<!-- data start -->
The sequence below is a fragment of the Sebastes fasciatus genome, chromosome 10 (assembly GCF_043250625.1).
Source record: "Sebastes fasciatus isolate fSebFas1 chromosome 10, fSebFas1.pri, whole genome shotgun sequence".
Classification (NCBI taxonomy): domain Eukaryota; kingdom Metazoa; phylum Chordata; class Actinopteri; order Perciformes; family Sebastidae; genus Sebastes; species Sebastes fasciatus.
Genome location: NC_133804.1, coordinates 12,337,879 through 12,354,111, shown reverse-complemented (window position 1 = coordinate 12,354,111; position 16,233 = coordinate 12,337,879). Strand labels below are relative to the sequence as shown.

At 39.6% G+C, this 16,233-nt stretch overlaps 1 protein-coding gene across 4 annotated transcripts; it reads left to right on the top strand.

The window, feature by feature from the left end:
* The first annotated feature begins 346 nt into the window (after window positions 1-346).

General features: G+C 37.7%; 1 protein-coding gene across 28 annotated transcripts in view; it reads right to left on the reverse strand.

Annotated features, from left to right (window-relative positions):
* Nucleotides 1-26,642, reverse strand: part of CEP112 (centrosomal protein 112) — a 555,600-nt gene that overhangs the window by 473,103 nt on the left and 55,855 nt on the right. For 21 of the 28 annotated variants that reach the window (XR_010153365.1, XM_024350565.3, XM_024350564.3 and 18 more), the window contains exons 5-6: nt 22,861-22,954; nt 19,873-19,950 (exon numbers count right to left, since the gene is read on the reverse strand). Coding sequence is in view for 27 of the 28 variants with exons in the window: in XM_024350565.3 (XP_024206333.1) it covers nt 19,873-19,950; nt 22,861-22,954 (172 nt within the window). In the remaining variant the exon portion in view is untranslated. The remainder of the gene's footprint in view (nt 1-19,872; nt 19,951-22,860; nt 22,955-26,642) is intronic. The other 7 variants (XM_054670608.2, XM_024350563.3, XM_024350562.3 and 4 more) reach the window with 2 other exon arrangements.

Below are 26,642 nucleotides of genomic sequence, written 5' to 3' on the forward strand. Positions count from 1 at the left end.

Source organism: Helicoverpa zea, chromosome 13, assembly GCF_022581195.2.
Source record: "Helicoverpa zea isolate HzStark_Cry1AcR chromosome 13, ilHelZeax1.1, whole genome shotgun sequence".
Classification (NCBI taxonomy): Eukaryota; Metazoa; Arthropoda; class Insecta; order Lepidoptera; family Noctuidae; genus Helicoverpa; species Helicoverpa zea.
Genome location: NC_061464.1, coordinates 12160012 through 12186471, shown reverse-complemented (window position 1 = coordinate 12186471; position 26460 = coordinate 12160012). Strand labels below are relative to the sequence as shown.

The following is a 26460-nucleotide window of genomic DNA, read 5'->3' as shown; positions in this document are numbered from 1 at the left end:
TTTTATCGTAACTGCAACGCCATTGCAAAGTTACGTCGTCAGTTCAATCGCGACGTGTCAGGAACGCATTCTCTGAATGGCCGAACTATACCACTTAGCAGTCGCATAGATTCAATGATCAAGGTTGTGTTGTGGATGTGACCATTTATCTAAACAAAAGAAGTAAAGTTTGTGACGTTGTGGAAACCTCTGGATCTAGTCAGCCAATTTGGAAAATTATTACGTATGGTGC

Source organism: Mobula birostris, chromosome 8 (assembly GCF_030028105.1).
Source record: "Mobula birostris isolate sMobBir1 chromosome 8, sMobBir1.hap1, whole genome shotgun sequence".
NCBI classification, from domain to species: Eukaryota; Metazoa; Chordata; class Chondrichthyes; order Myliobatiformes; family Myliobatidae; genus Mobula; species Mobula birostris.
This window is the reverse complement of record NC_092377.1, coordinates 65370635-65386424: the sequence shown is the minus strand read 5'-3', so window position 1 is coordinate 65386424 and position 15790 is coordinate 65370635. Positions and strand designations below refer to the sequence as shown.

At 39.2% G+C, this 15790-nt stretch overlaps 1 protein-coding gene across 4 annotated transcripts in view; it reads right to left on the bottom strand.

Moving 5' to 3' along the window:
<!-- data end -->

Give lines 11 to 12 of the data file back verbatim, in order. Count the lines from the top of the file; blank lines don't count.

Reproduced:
Below are 26,642 nucleotides of genomic sequence, written 5' to 3' on the forward strand. Positions count from 1 at the left end.

Source organism: Helicoverpa zea, chromosome 13, assembly GCF_022581195.2.